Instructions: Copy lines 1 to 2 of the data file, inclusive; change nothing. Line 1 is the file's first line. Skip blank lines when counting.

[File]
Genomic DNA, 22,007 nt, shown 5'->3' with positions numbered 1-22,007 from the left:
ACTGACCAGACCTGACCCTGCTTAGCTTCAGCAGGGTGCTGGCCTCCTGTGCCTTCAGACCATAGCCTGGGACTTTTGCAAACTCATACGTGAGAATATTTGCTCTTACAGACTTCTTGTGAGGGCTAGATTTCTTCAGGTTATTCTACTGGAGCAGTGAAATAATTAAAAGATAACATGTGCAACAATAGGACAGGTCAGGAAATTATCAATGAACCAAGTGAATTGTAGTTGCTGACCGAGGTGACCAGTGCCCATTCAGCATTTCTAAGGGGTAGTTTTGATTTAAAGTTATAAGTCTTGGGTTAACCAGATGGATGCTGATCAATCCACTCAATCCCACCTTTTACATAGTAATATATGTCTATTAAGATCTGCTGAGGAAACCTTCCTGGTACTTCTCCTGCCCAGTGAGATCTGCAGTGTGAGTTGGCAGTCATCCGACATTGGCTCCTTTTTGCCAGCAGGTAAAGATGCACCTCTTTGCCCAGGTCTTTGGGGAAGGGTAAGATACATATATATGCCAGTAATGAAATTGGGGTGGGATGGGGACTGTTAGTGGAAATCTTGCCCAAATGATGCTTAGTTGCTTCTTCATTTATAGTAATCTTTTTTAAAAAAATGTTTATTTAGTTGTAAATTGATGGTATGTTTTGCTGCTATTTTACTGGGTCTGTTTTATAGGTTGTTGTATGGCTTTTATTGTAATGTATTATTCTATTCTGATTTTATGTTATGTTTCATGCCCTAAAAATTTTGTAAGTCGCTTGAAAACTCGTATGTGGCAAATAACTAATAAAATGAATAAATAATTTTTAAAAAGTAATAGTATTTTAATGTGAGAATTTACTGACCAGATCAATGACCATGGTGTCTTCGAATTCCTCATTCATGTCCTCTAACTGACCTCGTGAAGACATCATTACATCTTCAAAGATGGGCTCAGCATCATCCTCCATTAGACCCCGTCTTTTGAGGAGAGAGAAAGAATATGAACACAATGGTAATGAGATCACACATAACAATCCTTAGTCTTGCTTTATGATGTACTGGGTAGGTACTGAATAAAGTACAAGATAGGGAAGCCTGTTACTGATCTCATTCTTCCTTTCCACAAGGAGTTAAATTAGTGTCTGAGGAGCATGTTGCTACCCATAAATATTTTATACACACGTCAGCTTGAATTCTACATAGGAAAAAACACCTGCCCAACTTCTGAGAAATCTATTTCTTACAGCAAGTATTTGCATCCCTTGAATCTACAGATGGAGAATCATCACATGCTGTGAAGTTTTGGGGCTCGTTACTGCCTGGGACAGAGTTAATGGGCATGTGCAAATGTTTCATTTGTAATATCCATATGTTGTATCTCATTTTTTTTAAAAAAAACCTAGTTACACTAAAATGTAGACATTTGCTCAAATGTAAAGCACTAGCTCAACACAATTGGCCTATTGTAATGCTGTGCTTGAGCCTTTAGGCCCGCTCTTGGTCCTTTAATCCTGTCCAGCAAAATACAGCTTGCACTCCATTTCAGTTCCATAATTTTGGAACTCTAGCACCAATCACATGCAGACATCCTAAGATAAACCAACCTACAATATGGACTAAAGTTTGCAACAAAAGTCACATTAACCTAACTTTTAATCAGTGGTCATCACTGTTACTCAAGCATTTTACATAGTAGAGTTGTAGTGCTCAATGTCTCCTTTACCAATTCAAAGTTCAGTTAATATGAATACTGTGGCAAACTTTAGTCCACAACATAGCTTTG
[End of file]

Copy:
Genomic DNA, 22,007 nt, shown 5'->3' with positions numbered 1-22,007 from the left:
ACTGACCAGACCTGACCCTGCTTAGCTTCAGCAGGGTGCTGGCCTCCTGTGCCTTCAGACCATAGCCTGGGACTTTTGCAAACTCATACGTGAGAATATTTGCTCTTACAGACTTCTTGTGAGGGCTAGATTTCTTCAGGTTATTCTACTGGAGCAGTGAAATAATTAAAAGATAACATGTGCAACAATAGGACAGGTCAGGAAATTATCAATGAACCAAGTGAATTGTAGTTGCTGACCGAGGTGACCAGTGCCCATTCAGCATTTCTAAGGGGTAGTTTTGATTTAAAGTTATAAGTCTTGGGTTAACCAGATGGATGCTGATCAATCCACTCAATCCCACCTTTTACATAGTAATATATGTCTATTAAGATCTGCTGAGGAAACCTTCCTGGTACTTCTCCTGCCCAGTGAGATCTGCAGTGTGAGTTGGCAGTCATCCGACATTGGCTCCTTTTTGCCAGCAGGTAAAGATGCACCTCTTTGCCCAGGTCTTTGGGGAAGGGTAAGATACATATATATGCCAGTAATGAAATTGGGGTGGGATGGGGACTGTTAGTGGAAATCTTGCCCAAATGATGCTTAGTTGCTTCTTCATTTATAGTAATCTTTTTTAAAAAAATGTTTATTTAGTTGTAAATTGATGGTATGTTTTGCTGCTATTTTACTGGGTCTGTTTTATAGGTTGTTGTATGGCTTTTATTGTAATGTATTATTCTATTCTGATTTTATGTTATGTTTCATGCCCTAAAAATTTTGTAAGTCGCTTGAAAACTCGTATGTGGCAAATAACTAATAAAATGAATAAATAATTTTTAAAAAGTAATAGTATTTTAATGTGAGAATTTACTGACCAGATCAATGACCATGGTGTCTTCGAATTCCTCATTCATGTCCTCTAACTGACCTCGTGAAGACATCATTACATCTTCAAAGATGGGCTCAGCATCATCCTCCATTAGACCCCGTCTTTTGAGGAGAGAGAAAGAATATGAACACAATGGTAATGAGATCACACATAACAATCCTTAGTCTTGCTTTATGATGTACTGGGTAGGTACTGAATAAAGTACAAGATAGGGAAGCCTGTTACTGATCTCATTCTTCCTTTCCACAAGGAGTTAAATTAGTGTCTGAGGAGCATGTTGCTACCCATAAATATTTTATACACACGTCAGCTTGAATTCTACATAGGAAAAAACACCTGCCCAACTTCTGAGAAATCTATTTCTTACAGCAAGTATTTGCATCCCTTGAATCTACAGATGGAGAATCATCACATGCTGTGAAGTTTTGGGGCTCGTTACTGCCTGGGACAGAGTTAATGGGCATGTGCAAATGTTTCATTTGTAATATCCATATGTTGTATCTCATTTTTTTTAAAAAAAACCTAGTTACACTAAAATGTAGACATTTGCTCAAATGTAAAGCACTAGCTCAACACAATTGGCCTATTGTAATGCTGTGCTTGAGCCTTTAGGCCCGCTCTTGGTCCTTTAATCCTGTCCAGCAAAATACAGCTTGCACTCCATTTCAGTTCCATAATTTTGGAACTCTAGCACCAATCACATGCAGACATCCTAAGATAAACCAACCTACAATATGGACTAAAGTTTGCAACAAAAGTCACATTAACCTAACTTTTAATCAGTGGTCATCACTGTTACTCAAGCATTTTACATAGTAGAGTTGTAGTGCTCAATGTCTCCTTTACCAATTCAAAGTTCAGTTAATATGAATACTGTGGCAAACTTTAGTCCACAACATAGCTTTG